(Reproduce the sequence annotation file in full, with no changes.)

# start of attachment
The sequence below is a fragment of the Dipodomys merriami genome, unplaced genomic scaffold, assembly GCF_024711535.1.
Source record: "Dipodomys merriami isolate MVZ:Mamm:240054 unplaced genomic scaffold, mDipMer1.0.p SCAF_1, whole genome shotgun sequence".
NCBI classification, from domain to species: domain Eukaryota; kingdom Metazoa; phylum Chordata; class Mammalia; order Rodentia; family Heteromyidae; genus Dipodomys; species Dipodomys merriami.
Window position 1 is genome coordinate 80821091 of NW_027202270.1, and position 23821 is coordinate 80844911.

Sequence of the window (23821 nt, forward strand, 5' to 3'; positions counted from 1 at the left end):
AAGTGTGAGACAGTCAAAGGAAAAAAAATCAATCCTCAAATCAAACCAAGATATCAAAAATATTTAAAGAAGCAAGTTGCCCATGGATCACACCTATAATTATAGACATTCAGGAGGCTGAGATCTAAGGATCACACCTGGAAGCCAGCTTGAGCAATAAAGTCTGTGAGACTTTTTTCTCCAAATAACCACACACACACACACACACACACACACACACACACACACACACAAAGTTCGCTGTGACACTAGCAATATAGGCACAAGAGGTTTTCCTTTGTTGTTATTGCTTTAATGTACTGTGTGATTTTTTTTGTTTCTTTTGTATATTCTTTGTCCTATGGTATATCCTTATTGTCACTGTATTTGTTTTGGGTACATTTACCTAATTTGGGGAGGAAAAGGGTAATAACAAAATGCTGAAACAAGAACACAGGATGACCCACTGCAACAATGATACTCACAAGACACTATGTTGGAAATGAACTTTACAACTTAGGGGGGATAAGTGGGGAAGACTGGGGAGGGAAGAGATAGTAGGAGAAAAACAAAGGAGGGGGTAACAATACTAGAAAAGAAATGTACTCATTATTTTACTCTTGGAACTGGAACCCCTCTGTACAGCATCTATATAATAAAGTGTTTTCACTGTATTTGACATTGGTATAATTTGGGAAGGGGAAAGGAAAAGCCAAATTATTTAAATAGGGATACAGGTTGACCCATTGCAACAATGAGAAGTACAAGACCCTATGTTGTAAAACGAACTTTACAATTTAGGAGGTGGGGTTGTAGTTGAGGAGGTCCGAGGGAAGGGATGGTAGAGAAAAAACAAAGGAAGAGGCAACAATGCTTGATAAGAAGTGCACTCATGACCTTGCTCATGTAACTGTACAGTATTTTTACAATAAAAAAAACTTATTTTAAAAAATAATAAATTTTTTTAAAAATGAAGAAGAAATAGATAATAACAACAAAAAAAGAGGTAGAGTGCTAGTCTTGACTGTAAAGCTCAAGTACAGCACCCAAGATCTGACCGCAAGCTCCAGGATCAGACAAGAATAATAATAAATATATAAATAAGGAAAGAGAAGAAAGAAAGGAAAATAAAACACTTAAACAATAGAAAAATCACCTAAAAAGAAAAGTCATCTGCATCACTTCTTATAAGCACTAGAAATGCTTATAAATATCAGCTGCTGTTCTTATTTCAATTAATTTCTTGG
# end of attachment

The sequence below is a fragment of the Dipodomys merriami genome, unplaced genomic scaffold, assembly GCF_024711535.1.
Source record: "Dipodomys merriami isolate MVZ:Mamm:240054 unplaced genomic scaffold, mDipMer1.0.p SCAF_1, whole genome shotgun sequence".
NCBI classification, from domain to species: domain Eukaryota; kingdom Metazoa; phylum Chordata; class Mammalia; order Rodentia; family Heteromyidae; genus Dipodomys; species Dipodomys merriami.
Window position 1 is genome coordinate 80821091 of NW_027202270.1, and position 23821 is coordinate 80844911.

Sequence of the window (23821 nt, forward strand, 5' to 3'; positions counted from 1 at the left end):
AAGTGTGAGACAGTCAAAGGAAAAAAAATCAATCCTCAAATCAAACCAAGATATCAAAAATATTTAAAGAAGCAAGTTGCCCATGGATCACACCTATAATTATAGACATTCAGGAGGCTGAGATCTAAGGATCACACCTGGAAGCCAGCTTGAGCAATAAAGTCTGTGAGACTTTTTTCTCCAAATAACCACACACACACACACACACACACACACACACACACACACACACAAAGTTCGCTGTGACACTAGCAATATAGGCACAAGAGGTTTTCCTTTGTTGTTATTGCTTTAATGTACTGTGTGATTTTTTTTGTTTCTTTTGTATATTCTTTGTCCTATGGTATATCCTTATTGTCACTGTATTTGTTTTGGGTACATTTACCTAATTTGGGGAGGAAAAGGGTAATAACAAAATGCTGAAACAAGAACACAGGATGACCCACTGCAACAATGATACTCACAAGACACTATGTTGGAAATGAACTTTACAACTTAGGGGGGATAAGTGGGGAAGACTGGGGAGGGAAGAGATAGTAGGAGAAAAACAAAGGAGGGGGTAACAATACTAGAAAAGAAATGTACTCATTATTTTACTCTTGGAACTGGAACCCCTCTGTACAGCATCTATATAATAAAGTGTTTTCACTGTATTTGACATTGGTATAATTTGGGAAGGGGAAAGGAAAAGCCAAATTATTTAAATAGGGATACAGGTTGACCCATTGCAACAATGAGAAGTACAAGACCCTATGTTGTAAAACGAACTTTACAATTTAGGAGGTGGGGTTGTAGTTGAGGAGGTCCGAGGGAAGGGATGGTAGAGAAAAAACAAAGGAAGAGGCAACAATGCTTGATAAGAAGTGCACTCATGACCTTGCTCATGTAACTGTACAGTATTTTTACAATAAAAAAAACTTATTTTAAAAAATAATAAATTTTTTTAAAAATGAAGAAGAAATAGATAATAACAACAAAAAAAGAGGTAGAGTGCTAGTCTTGACTGTAAAGCTCAAGTACAGCACCCAAGATCTGACCGCAAGCTCCAGGATCAGACAAGAATAATAATAAATATATAAATAAGGAAAGAGAAGAAAGAAAGGAAAATAAAACACTTAAACAATAGAAAAATCACCTAAAAAGAAAAGTCATCTGCATCACTTCTTATAAGCACTAGAAATGCTTATAAATATCAGCTGCTGTTCTTATTTCAATTAATTTCTTGG